Spring has arrived this past week in Dunedin with the return of Taiaroa Head’s northern royal albatross/toroa. Today’s photo of the week is of an albatross coming in to land for the upcoming breeding season.Continue Reading...
Archives For seabirds
By DOC’s Government Support Manager (and keen photographer), Brian Sheppard
New Zealand’s magnificent shorebirds are masters of their elements but they only reach this supreme state of being after rigorous training of mind and body.
To a casual observer, the birds are just mooching around, or foraging for food, but look closer. You might be surprised to see what they are really up to.
I dropped in on a couple of Wellington’s shorebird chapters: the beach chapter at Petone, and the city branch at Wellington Harbour, to watch their training sessions.
A pair of oystercatchers were just finishing their afternoon tea at the beach to fortify themselves for their self-improvement class. The first one led the way, closely followed by an inquisitive red-billed gull.
The tide was in and pounding against the end of a concrete pier.
The pair of oystercatchers took their positions at the end of the pier where the raging sea would drench them. They showed no fear but just stared down the approaching waves.
The gulls arrived shortly afterwards but they were the new entrants to the class, taking a back row – watching and learning from the masters.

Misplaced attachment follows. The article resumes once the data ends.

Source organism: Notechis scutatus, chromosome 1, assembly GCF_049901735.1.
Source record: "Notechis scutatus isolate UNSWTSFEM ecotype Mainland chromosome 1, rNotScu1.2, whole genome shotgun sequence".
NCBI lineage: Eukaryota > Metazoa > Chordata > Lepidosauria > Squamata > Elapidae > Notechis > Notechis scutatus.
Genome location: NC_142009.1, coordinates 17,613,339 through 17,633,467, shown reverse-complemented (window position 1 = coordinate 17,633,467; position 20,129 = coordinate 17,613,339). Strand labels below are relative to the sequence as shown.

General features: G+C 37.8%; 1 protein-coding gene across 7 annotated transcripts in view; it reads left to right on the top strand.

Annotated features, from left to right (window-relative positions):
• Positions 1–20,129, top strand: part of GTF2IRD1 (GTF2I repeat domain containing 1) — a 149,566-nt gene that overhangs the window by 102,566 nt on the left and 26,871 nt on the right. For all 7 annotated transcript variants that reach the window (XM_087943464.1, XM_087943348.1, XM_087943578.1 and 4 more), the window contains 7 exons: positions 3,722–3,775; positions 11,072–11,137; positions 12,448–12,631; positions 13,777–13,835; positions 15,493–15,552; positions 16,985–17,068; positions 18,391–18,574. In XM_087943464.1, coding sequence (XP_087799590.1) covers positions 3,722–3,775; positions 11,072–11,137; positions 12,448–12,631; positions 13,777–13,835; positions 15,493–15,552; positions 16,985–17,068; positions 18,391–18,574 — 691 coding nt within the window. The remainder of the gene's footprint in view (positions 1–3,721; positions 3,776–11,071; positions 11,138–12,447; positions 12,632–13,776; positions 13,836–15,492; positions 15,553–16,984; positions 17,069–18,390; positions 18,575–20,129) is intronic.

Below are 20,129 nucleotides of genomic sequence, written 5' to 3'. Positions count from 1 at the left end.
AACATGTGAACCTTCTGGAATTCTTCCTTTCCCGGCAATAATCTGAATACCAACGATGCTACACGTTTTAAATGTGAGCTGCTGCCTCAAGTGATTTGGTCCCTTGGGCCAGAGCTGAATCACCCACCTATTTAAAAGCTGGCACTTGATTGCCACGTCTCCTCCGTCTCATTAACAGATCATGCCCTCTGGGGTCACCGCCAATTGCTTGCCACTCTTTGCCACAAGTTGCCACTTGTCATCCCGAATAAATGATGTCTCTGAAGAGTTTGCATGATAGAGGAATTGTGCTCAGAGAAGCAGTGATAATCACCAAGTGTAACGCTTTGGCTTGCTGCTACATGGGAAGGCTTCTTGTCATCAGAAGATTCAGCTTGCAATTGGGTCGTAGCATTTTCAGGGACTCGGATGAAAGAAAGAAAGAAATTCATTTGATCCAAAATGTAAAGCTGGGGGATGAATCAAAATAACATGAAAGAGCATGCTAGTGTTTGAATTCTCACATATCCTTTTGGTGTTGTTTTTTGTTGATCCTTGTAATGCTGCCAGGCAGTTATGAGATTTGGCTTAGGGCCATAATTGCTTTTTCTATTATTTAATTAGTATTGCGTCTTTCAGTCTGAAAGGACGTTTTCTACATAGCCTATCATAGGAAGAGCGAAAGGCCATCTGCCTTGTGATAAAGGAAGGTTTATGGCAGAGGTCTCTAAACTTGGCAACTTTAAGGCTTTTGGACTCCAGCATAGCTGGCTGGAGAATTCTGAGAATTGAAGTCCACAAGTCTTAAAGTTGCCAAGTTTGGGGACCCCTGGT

With the skills learned from the beach, the gulls tried to apply them, in the comparative privacy of Wellington Harbour. Their test was to hone their flight skills on a spectacularly windy winter’s day. Their test area was the outfall from the wetland next to Te Papa.
As they arrived, their first task was to stand their ground in the face of the wind that was blowing the falling water back the way it came.
Following the example shown by the oystercatchers, the lead gull stepped to the edge to show no fear while being pelted by the spray and then to execute a flawless take-off.
Clearly a bit more practice was needed. He was nearly wiped out by a cross wind. It must have dented his confidence as I saw him later retaking his beginner’s take-off class. By that time, I had to get back to work, so I never witnessed the landing.
More than a third of the 80 or so species of sea and shore birds that breed in New Zealand are found nowhere else on Earth, including the variable oystercatcher.
Both variable the oystercatcher and red-billed gull are native to New Zealand and are often found around our coast.
Do you have a ‘chapter’ of these shorebirds near you?
Titi, or sooty shearwaters, have one of the longest migrations of any bird on the planet.
Department of Conservation sea bird scientist, Graeme Taylor, is on Rangatira Island, in the Chatham Islands, to find out where they go.
His team employ a novel approach to try to retrieve 16 geolocators in 10 days.
Have a watch…
Rangatira Island, is one of New Zealand’s premier sea bird islands. It is free of all introduced pests and it is riddled with sea bird burrows.